Healthy Tahoe: From surviving to thriving during ’COVID bleh’

Lindsay Simon, LMFT

Somewhere between clinically diagnosable depression and flourishing with wellness, is a place called languishing.

Lindsay Simon

Languishing does not mean you have a diagnosable mental health disorder, but more a lack of motivation, difficulty concentrating, desire to isolate, stuck-ness, or indifference.

It is a response to life circumstances where your needs are not being met (such as the needs for social connection, physical activity, having fun, goals, financial stability, or a feeling of purpose and meaning in the world). For many, the pandemic life of the past 13 months has created life circumstances that have led to the experience of languishing, or as I like to call it, “the COVID Bleh.”

According to the World Health Organization, health is “a state of complete physical, social and mental well-being, and not merely the absence of disease or infirmity” and “wellness is the optimal state of health of individuals and groups.”

No wonder so many of us are not feeling well after the past year. Problem is, it’s those who are experiencing this middle “bleh” that are more likely to experience a mental health diagnosis down the road. So, although it might not feel that important at this moment to take action, it can be crucial to your future health.

Some things you can do:

1. Practice gratitude. Focusing on what you currently have in life to be grateful for creates pathways in your brain that lead to more appreciation and joy. Start a gratitude journal and write three good things that happened to you each day and why you are grateful for this.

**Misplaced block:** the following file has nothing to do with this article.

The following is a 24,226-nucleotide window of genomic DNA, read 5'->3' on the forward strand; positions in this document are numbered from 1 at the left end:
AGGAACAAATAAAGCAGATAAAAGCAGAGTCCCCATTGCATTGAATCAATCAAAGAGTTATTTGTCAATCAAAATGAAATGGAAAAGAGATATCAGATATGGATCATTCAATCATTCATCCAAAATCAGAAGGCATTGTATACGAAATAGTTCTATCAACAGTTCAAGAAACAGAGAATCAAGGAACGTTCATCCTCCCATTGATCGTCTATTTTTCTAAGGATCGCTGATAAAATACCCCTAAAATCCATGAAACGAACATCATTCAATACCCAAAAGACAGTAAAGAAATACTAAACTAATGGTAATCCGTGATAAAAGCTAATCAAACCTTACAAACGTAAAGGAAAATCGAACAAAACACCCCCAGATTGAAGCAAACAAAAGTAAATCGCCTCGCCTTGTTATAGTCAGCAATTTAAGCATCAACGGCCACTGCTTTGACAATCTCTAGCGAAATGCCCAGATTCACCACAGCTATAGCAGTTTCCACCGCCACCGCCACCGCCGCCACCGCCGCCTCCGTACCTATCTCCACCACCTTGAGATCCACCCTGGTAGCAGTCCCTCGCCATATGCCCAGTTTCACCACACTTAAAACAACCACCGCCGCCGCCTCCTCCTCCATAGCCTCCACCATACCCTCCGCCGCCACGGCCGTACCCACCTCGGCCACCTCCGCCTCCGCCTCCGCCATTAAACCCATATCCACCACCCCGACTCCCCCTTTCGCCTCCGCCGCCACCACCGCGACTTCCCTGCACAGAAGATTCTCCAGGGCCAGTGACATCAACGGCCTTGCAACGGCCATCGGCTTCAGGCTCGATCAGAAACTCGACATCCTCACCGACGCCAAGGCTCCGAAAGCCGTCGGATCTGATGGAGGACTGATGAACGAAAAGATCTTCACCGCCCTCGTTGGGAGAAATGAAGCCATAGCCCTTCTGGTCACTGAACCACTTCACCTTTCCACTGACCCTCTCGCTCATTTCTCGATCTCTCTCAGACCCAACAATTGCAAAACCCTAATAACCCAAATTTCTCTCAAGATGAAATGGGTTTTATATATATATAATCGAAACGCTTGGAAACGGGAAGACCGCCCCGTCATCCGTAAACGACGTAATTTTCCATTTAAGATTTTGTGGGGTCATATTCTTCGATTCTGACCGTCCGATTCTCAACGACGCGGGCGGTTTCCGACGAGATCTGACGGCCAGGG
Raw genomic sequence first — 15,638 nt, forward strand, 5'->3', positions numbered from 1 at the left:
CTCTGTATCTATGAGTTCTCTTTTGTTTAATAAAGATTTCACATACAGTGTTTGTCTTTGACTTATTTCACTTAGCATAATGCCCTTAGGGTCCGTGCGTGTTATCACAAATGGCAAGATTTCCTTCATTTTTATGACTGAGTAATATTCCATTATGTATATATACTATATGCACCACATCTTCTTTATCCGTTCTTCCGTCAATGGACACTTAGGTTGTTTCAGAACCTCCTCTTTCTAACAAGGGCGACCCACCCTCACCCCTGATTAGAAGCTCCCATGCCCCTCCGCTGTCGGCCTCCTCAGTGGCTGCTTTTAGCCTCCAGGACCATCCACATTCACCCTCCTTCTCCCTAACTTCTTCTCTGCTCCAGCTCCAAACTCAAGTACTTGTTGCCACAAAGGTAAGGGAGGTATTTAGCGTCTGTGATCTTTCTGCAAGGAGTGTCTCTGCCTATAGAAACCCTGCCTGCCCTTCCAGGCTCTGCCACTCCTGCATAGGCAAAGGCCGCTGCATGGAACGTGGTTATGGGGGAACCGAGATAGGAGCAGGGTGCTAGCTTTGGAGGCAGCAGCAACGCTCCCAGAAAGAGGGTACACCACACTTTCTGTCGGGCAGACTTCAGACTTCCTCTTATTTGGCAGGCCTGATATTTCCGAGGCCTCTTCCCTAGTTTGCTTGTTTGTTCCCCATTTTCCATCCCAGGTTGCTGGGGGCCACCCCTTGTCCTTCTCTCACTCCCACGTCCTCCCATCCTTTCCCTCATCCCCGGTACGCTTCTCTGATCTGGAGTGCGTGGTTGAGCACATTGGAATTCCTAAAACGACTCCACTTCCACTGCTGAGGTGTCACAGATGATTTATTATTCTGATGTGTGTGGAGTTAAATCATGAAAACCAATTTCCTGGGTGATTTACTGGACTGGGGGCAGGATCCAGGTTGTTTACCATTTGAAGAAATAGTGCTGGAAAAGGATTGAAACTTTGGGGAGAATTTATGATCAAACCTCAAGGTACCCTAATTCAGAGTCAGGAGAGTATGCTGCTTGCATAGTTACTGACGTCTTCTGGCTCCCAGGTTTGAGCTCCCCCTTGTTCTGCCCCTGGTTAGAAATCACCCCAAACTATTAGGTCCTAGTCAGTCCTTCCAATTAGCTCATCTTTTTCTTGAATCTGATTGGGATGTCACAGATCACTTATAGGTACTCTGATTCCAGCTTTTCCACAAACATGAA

2. Practice positive self-talk. Each morning, wake up and practice naming three things you value about yourself. Remember, neurons that fire together, wire together. So if you practice the habit of positive thinking strategies, then those neuronal pathways will start to become your way of thinking through repetition.

3. Physical Activity. Every day, participate in some kind of activity. Don’t wait until you are motivated, just do it. Start by putting on your shoes, then your jacket, then walk out the door and just start walking. Being outside in nature and walking for just 20-30 minutes a day provides massive health benefits.

4. Reach out and connect with people. Having strong social connections is the strongest predictor of feeling satisfied in life, as published in the Harvard Gazette. Socializing might feel uncomfortable at first after a year of social distancing, but keep at it and it will start to feel comfortable again sooner than you think!

5. Have goals. Even accomplishing small goals releases dopamine, our motivation neurotransmitter.

May is Mental Health Awareness Month. Lindsay Simon is the clinical director and owner of A Balanced Life: Individual, Family and Child Therapy, Inc., in South Lake Tahoe, California. Make an appointment at A Balanced Life by calling 530-544-1748 or visit for a list of resources in our area.

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